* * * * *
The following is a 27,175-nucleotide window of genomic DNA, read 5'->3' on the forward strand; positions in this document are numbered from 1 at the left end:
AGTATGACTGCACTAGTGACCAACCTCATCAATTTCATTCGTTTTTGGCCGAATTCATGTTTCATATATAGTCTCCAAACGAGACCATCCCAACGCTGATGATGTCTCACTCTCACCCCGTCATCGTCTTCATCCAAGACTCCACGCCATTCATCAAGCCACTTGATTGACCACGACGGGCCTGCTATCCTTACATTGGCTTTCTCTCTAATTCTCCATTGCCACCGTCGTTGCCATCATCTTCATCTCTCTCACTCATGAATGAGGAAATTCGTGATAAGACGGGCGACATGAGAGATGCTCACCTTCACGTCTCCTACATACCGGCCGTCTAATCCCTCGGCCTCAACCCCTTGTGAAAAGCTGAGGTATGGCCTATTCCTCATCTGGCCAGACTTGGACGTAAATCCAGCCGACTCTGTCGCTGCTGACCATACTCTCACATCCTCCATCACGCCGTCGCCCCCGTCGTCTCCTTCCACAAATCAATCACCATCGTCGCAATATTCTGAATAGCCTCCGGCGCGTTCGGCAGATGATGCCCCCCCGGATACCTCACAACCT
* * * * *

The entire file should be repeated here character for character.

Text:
The following is a 27,175-nucleotide window of genomic DNA, read 5'->3' on the forward strand; positions in this document are numbered from 1 at the left end:
AGTATGACTGCACTAGTGACCAACCTCATCAATTTCATTCGTTTTTGGCCGAATTCATGTTTCATATATAGTCTCCAAACGAGACCATCCCAACGCTGATGATGTCTCACTCTCACCCCGTCATCGTCTTCATCCAAGACTCCACGCCATTCATCAAGCCACTTGATTGACCACGACGGGCCTGCTATCCTTACATTGGCTTTCTCTCTAATTCTCCATTGCCACCGTCGTTGCCATCATCTTCATCTCTCTCACTCATGAATGAGGAAATTCGTGATAAGACGGGCGACATGAGAGATGCTCACCTTCACGTCTCCTACATACCGGCCGTCTAATCCCTCGGCCTCAACCCCTTGTGAAAAGCTGAGGTATGGCCTATTCCTCATCTGGCCAGACTTGGACGTAAATCCAGCCGACTCTGTCGCTGCTGACCATACTCTCACATCCTCCATCACGCCGTCGCCCCCGTCGTCTCCTTCCACAAATCAATCACCATCGTCGCAATATTCTGAATAGCCTCCGGCGCGTTCGGCAGATGATGCCCCCCCGGATACCTCACAACCT